Many destinations around the globe have different prices for locals and foreigners, with prices for the latter being sometimes more than twice what a local would pay. A a fellow traveler once keenly surmised, perhaps this is payback for the western world’s prior exploitations and transgressions!
Tourism as a principal economic resource can not be dismissed. However, it’s disgusting and hard for me to accept the way things have developed. Not only in Egypt, but all over the globe, we’ve seen the detrimental effects of tourism, particularly in the places that I’ve visited again after a quarter of a century. In this day and age where information flies at hyper speed, and time and space are subsequently reduced to bits and bytes, international travel has forever been changed. No longer is it possible to easily escape the modern world and its conveniences. No longer is it easy to find novelty. Gone are the days when International travel could take you away from everything you ever knew or recognized. Gone are the days when nobody knew where you were, when there was no quick way to contact the outside world. Gone are the days when you can visit a place and find very few other travelers. The internet and its various online resources has done for tourism what travel guide books did 25 years ago, only in a hyperbolic way. It puts places on the map and renders them forever changed.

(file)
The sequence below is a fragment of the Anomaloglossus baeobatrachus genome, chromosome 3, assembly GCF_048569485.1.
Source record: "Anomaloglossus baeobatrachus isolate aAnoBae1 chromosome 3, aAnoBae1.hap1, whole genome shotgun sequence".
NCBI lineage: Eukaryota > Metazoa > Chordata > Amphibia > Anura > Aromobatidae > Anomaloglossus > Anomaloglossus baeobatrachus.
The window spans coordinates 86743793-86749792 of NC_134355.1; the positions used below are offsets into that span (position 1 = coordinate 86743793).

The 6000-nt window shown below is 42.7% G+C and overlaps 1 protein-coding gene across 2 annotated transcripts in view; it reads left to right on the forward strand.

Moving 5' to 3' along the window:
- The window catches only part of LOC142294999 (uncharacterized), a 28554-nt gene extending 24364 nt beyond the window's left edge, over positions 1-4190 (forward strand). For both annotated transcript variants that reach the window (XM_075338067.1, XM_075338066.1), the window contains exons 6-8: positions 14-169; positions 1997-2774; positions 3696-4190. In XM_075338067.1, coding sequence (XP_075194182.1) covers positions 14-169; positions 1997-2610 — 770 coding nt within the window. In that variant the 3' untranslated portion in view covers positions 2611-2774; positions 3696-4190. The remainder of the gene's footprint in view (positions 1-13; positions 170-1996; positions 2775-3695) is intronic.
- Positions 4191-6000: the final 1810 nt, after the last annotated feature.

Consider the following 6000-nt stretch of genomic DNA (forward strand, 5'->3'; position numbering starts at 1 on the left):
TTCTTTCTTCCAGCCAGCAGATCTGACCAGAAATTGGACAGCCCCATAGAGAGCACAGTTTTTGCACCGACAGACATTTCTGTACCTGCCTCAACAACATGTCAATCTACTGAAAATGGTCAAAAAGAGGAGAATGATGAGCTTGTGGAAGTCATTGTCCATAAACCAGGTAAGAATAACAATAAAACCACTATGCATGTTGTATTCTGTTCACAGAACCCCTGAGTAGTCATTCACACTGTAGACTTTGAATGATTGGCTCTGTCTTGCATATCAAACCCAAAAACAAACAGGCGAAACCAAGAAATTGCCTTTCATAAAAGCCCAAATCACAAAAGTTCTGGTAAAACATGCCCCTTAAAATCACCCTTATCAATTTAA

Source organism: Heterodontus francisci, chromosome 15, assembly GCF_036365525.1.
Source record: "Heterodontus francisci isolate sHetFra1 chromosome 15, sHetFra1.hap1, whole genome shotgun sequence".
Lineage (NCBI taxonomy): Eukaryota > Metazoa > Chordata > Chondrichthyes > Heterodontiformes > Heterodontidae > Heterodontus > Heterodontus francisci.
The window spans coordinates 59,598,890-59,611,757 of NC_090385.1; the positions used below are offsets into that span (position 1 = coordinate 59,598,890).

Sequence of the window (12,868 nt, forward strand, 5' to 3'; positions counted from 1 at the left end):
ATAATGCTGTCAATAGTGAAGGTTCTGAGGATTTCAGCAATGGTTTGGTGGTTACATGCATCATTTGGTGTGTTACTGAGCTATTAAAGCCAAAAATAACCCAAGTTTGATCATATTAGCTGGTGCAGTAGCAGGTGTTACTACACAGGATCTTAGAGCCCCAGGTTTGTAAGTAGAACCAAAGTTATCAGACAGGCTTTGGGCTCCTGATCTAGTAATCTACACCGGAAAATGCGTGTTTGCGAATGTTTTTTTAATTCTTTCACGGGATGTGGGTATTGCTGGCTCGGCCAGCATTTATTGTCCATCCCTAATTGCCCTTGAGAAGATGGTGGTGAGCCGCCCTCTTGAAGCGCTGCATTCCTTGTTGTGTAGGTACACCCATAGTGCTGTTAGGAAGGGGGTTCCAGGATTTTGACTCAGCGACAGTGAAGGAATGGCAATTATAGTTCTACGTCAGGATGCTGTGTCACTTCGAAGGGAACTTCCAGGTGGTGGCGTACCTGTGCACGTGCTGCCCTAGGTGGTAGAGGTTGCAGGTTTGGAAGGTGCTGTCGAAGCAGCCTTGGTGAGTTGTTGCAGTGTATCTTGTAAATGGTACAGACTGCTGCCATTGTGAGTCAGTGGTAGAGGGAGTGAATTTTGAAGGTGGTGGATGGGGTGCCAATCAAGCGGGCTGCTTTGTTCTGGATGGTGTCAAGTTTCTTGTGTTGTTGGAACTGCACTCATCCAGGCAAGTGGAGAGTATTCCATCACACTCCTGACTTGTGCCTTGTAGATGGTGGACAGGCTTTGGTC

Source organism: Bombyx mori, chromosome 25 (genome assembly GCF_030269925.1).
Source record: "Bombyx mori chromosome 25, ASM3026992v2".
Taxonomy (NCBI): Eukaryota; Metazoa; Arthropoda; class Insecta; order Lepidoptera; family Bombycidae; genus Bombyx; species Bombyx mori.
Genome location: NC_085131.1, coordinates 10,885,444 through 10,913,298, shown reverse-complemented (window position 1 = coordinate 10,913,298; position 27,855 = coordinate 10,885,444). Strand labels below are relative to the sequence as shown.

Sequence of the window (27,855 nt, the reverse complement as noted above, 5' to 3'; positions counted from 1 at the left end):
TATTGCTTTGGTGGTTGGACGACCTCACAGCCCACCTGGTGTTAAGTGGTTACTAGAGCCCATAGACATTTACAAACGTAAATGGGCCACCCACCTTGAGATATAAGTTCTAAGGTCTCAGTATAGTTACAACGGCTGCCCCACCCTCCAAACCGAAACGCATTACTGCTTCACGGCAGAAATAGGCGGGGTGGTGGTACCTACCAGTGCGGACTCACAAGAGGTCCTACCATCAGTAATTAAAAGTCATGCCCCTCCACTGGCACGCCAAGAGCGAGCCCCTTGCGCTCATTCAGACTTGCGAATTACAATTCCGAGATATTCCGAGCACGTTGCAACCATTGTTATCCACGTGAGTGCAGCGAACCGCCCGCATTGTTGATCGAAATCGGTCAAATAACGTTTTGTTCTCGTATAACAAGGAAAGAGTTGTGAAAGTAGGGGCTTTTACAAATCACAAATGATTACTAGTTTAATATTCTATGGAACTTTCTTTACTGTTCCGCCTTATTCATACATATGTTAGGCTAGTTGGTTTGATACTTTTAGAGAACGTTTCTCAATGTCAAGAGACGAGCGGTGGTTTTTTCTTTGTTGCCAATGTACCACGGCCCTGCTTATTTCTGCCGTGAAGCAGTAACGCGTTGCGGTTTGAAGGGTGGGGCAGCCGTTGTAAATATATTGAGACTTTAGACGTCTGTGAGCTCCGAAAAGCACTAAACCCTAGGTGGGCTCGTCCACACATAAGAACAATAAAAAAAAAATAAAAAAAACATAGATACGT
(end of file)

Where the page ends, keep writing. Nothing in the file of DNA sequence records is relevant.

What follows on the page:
I miss the remoteness of the world.